Millenials Beyond the Selfie

By Emily Mata


Millennials. The selfie generation. Teenagers. In spite of our many labels, the bond between a generation of people is often vague and hard to define. What defines young people beyond the stereotypes? What mark will we leave on the future? Our legacy will include far more than our uncanny ability to take flattering pictures of ourselves with a cell phone; the current youth of America are equipped with a unique set of skills that come from being born at a critical point in history. We need only to realize our unfathomable potential.

John Hickenlooper agrees: “You are going out into life at the greatest time that a generation could come of age,” he said at one Aspen Ideas Festival event this past summer. Other powerful voices echo his sentiment; the young people of America have the ability to be more aware, more connected, and more vocal than ever before. The course of the future will depend on our responses to these opportunities.

Middle Eastern tensions, police brutality, immigration: these are just a sample of the broad topics at the forefront of the millennial mind. Young adults are known for being reactive: we are impulsive, emotional, and at times, reckless. Yet if one is able to harness those strong feelings through education and direct them towards a cause, the result is unparalleled great passion, tenacity, and boldness.

This education takes on diverse forms. The American interest in taking a gap year is ever increasing, and according to the New York Times reporter Floyd Norris, about a quarter of all high school students enter the workforce after graduating. Whether it happens within or without a classroom, when a young person is educated they become like a rubber band, stretched to the fullest extent of their elasticity, prepared to catapult into an unpredictable future.

The world has always been chaotic. But now that news is available at our fingertips we have the ability to monitor humanity’s disarray. Tragedy and devastation fill the headlines, and the view through the screen becomes disheartening. Yet this perspective is a vital tool in strengthening our world.

An awareness of the events that drastically shape the daily lives of others is an important part of becoming a modern citizen: someone who cares deeply for the well being of a community that extends far beyond himself. Jose Antonio Vargas a journalist, media publisher, and undocumented immigrant says, “When you’re a citizen, you show up, and not just for yourself.”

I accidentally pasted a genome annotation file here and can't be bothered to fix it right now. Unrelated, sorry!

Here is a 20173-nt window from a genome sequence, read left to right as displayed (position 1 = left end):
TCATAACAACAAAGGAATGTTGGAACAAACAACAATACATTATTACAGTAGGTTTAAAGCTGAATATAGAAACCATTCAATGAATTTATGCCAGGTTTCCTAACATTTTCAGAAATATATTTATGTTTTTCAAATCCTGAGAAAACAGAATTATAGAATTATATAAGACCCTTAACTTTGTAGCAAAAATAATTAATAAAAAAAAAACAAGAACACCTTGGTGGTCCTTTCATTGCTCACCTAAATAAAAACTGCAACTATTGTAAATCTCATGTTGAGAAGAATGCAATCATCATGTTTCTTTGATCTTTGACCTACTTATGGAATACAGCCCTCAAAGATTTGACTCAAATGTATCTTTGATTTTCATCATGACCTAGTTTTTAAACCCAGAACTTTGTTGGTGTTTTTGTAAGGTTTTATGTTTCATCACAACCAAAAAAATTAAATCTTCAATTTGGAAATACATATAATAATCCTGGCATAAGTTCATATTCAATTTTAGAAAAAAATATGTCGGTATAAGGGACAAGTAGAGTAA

This is a message that resonates with a group of people who have grown up thinking about immigration, LGBTQ rights, and gender equality. American youth have had the opportunity to observe, and come to the conclusion, that our society can no longer thrive in the midst of discrimination. Instead, it is time to take steps towards justice.

The problems are numerous and complex, but we must solve them. The solution begins with realizing that ours is still an imbalanced society that presents systemic disadvantages to people based on race and socioeconomic status, among other factors. Yet we are lucky enough to live in a time and place where we are free to discuss injustices and speak out against them. “I hope you realize how privileged you are to be alive at the time that you are alive,” said Vargas.

Our generation’s unique perspective and position in history provide us with a cultural context much different than the one experienced by those who have come before us.

Especially in an election year, it is vital that millennials believe in the power of their own voice. A 2015 UCLA survey of first year college students in the U.S. found “interest in political and civic engagement has reached the highest levels since the study began 50 years ago.” The young people of America are eager for political engagement, we need only to act on it. There are many ways to take action aside from voting: volunteer for an organization that aligns with your views and goals; write to your senator and other elected officials; express your concerns and hopes verbally, orally, artistically. Keep your ideals at the forefront of your mind, and promote progress through your behavior.

I am hopeful that my generation will continue to expand the conversation on inclusivity – that instead of apathy, we will feel empathy and urgency regarding the struggles our world faces. I am hopeful that we will spend more time looking out into the real world than we do looking at a screen. I am hopeful that we will continue to demand what is right, for as long as we do not accept injustice, there is potential to grow and flourish. Our generation will be the one that turns that potential into action.


Emily Mata is a young student enamored with the power of human expression. She aspires to use her creative voice and vision to bring positive change to the lives of those around her. Currently studying studio art and psychology at Westmont College in Santa Barbara, Emily is proud to call the Roaring Fork Valley her home.

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